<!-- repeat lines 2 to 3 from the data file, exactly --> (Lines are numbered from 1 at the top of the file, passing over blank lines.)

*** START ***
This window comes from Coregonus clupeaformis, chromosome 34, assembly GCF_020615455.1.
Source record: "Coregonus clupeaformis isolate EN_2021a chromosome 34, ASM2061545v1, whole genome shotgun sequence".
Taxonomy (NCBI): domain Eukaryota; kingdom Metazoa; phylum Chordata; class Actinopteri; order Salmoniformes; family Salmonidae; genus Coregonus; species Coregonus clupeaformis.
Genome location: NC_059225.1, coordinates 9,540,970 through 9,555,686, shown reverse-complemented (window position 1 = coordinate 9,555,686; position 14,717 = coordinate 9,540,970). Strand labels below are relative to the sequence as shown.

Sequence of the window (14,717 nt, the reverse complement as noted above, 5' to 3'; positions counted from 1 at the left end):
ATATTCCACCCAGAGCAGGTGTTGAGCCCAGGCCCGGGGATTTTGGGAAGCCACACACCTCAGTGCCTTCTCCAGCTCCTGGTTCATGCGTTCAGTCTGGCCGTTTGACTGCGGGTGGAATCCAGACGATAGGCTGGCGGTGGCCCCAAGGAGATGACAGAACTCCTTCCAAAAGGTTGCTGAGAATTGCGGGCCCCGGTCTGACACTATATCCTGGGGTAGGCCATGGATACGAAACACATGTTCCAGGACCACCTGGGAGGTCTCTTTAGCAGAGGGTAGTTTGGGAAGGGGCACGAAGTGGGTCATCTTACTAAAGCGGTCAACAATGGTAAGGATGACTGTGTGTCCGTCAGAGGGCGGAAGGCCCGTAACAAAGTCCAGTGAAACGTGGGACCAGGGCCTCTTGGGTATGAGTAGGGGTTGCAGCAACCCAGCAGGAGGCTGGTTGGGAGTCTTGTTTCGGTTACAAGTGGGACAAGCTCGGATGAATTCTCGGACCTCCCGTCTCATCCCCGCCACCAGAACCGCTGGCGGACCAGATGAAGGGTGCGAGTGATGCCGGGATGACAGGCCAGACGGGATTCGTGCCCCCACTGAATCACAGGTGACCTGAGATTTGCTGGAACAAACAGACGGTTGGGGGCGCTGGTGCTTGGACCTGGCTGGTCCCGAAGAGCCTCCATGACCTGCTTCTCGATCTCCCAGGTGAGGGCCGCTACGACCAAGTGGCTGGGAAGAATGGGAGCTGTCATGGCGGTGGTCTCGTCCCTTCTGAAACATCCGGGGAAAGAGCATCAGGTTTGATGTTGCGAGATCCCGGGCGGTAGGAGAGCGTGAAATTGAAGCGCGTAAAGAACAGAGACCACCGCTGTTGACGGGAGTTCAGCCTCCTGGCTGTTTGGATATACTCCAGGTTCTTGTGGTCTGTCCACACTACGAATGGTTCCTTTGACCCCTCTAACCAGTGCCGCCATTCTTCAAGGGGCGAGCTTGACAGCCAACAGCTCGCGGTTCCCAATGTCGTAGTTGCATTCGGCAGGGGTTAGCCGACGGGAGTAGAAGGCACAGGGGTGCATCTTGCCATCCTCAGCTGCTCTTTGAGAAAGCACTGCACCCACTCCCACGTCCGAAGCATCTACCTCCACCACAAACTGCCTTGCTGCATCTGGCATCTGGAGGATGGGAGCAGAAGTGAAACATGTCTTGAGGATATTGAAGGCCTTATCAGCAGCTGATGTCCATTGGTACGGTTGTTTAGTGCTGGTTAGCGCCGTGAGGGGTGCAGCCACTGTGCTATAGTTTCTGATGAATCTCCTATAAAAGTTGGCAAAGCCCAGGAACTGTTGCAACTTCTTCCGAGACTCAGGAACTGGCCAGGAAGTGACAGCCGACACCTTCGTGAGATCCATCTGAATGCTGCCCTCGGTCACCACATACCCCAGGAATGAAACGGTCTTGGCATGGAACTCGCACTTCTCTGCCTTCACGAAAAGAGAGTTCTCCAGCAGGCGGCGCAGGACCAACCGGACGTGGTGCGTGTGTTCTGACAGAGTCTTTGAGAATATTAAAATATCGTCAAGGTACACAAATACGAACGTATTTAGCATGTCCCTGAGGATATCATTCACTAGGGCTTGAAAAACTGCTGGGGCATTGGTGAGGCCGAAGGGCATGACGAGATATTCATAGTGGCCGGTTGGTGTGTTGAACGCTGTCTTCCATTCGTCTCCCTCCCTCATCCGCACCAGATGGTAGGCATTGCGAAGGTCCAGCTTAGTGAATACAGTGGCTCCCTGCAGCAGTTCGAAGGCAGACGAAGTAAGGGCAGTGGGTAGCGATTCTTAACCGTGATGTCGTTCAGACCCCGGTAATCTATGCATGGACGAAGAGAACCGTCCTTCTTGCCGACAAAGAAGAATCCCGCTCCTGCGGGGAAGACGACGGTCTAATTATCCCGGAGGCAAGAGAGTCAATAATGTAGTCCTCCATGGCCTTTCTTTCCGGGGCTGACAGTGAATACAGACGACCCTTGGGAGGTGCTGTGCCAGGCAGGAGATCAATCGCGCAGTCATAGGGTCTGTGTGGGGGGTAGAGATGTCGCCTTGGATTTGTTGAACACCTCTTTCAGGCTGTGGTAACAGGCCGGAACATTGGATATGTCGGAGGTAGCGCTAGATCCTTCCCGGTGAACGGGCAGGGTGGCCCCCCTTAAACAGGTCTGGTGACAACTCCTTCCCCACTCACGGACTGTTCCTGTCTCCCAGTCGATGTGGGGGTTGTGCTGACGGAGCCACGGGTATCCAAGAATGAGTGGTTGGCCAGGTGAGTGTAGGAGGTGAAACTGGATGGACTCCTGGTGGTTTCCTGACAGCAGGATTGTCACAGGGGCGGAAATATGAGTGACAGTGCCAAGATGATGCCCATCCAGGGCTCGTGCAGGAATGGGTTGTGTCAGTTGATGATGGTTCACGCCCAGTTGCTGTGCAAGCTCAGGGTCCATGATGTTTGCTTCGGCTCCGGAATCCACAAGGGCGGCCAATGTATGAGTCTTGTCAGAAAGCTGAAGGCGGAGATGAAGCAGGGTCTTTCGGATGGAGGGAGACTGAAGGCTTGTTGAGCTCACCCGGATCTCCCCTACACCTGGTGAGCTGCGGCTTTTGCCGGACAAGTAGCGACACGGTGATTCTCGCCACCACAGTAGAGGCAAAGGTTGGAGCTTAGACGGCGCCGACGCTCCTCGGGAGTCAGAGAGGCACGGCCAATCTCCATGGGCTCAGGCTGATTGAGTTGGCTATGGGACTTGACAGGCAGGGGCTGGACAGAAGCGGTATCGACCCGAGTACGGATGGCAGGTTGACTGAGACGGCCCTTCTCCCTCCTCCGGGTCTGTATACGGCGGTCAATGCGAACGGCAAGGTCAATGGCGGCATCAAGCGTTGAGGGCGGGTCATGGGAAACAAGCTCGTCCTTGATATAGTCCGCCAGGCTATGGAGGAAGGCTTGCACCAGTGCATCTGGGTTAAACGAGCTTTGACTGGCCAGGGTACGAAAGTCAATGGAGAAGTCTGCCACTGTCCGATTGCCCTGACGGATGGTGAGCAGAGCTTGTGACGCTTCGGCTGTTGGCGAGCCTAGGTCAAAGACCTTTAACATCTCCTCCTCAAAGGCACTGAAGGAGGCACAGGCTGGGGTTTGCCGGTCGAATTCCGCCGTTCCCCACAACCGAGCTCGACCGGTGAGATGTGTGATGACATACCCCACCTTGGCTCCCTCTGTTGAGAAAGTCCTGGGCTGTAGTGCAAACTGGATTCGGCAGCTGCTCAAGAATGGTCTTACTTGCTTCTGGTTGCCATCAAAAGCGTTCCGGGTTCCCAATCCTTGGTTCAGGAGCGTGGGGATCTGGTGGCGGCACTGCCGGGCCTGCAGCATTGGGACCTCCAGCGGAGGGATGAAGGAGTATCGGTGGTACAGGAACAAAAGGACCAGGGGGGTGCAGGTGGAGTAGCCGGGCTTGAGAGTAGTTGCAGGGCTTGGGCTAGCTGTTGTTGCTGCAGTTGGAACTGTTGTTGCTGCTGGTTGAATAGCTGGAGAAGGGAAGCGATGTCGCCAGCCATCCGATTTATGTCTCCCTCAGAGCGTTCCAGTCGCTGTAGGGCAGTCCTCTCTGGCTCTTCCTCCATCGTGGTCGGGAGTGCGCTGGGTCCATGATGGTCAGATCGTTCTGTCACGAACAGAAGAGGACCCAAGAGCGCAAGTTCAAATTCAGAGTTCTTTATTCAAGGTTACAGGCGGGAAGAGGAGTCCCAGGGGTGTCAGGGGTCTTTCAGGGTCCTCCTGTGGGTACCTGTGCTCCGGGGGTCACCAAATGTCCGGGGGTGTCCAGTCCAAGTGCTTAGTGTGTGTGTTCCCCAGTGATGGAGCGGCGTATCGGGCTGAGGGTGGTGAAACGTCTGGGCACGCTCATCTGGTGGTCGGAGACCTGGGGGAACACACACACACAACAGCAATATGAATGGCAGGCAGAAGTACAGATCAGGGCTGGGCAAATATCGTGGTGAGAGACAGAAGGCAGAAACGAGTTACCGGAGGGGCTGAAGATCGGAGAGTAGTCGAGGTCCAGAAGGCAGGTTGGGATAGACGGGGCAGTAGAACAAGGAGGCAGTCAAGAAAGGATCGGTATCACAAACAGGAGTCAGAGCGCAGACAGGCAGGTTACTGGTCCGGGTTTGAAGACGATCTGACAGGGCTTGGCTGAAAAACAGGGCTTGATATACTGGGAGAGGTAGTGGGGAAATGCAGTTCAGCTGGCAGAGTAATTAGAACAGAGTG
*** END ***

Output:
Source record: "Coregonus clupeaformis isolate EN_2021a chromosome 34, ASM2061545v1, whole genome shotgun sequence".
Taxonomy (NCBI): domain Eukaryota; kingdom Metazoa; phylum Chordata; class Actinopteri; order Salmoniformes; family Salmonidae; genus Coregonus; species Coregonus clupeaformis.